Price Elasticity… Wrong Question
It is a bit of a common theme… about a third of new clients come to us and ask us to measure their price elasticity of demand… the amount their volume would drop or increase if they changed their price.
Bless them, they don’t know any better. It is the only thing they remember about price from their economics GCSE. But it is the wrong question to ask. Sure, if you put your price up some customers would probably (but not always) go away. The right question is ‘which would stay?’
I am afraid I struggle with neo-classical economics. Our experience of customer behaviour is never as simple as they would make out. Decisions are seldom based on all available information; seldom logical, rational or driven by utility value. If they were, vast swathes of the economy would have to shut down overnight.
Nobody would buy a Dolce and Gabana handbag, you would see the womenfolk of Knightsbridge carrying their belongings in 5p Tesco carrier bags.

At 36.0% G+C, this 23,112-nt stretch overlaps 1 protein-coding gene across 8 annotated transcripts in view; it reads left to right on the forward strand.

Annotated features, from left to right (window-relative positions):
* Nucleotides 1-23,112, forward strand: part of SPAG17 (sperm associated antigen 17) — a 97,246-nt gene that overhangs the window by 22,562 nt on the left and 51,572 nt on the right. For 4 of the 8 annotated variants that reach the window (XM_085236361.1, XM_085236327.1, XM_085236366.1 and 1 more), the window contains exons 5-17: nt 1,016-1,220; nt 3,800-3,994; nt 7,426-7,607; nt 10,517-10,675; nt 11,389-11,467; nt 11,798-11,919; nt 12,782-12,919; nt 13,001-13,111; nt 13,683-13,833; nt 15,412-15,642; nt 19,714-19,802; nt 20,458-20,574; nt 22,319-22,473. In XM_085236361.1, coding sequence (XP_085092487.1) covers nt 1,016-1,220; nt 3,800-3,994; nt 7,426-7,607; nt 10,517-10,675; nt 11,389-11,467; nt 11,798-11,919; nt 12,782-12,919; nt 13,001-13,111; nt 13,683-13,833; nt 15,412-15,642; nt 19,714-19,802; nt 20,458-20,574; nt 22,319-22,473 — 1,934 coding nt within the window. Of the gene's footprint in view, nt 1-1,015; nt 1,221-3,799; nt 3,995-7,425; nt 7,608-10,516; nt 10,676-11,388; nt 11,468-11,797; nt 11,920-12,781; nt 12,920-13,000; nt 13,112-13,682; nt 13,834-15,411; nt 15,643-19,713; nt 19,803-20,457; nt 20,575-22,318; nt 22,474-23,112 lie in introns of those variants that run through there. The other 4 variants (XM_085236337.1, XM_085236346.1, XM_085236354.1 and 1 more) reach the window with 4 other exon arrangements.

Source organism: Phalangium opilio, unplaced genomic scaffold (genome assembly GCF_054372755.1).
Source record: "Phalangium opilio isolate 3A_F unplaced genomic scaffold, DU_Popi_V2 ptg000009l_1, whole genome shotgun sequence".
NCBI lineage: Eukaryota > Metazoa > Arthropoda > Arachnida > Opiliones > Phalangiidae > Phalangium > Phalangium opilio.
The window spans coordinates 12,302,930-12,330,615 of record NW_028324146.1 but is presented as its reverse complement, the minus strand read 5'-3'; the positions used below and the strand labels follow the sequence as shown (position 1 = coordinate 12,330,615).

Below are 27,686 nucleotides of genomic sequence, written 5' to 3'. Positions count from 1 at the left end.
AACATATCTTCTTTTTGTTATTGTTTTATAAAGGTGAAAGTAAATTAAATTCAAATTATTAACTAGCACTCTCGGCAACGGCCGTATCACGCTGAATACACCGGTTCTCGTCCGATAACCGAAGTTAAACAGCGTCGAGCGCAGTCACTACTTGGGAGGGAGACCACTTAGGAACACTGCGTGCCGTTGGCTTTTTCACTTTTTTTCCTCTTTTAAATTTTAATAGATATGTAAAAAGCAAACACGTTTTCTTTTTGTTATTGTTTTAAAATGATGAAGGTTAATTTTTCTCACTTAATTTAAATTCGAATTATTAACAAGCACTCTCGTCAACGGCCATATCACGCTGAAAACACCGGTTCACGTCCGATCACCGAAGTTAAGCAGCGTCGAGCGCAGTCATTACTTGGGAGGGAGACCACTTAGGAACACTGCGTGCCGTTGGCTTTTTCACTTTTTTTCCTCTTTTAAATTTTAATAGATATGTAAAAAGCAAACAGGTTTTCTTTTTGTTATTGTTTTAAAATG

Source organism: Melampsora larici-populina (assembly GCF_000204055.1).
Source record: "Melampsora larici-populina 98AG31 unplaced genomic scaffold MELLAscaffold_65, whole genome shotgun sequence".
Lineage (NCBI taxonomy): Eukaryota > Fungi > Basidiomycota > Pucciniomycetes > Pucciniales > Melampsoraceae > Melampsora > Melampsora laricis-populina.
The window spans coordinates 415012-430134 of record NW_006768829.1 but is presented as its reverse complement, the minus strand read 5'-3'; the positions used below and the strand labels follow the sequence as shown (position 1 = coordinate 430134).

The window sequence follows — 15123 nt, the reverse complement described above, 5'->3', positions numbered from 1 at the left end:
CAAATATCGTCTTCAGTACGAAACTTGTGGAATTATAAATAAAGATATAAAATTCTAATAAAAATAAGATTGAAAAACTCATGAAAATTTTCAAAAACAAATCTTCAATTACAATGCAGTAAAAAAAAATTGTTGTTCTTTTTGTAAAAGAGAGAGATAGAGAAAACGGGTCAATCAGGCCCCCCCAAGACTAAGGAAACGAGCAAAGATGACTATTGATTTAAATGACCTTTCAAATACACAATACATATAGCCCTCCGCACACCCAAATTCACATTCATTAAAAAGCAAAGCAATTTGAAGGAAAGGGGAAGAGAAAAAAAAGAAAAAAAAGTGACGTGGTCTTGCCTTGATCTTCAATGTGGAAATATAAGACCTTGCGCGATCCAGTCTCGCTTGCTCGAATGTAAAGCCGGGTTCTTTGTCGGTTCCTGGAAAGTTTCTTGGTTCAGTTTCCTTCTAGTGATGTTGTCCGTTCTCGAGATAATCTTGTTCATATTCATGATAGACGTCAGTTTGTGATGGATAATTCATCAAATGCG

Households would switch their electricity and gas suppliers every four to six weeks and British Gas would be on its knees.
Everyone employed in marketing or sales would find themselves on the dole and Apple would not be the most successful brand in the world.
The other problem with this request is that it requires at least three data points to plot from empirical data in order to draw a curve (two would be a straight line). Although some high volume online businesses can flex their price on a daily basis, for most firms this is simply not possible…. the number transactions is too small or you would simply annoy customers by moving the price all the time.
Our advice is to start from the other end of the thought process and ask the question how far can we move price without losing any customers. Then look at the type of customers you think would be first to go and price them separately…. and keep doing this until you have segmented you customer base.
Keep in mind our motto at Burgin Associates:
Some of your customers would have been perfectly happy to pay higher prices… the trick is to know which ones!
We will offer a modest reward and some online kudos to anyone who can accurately translate this into Latin for our coat of arms.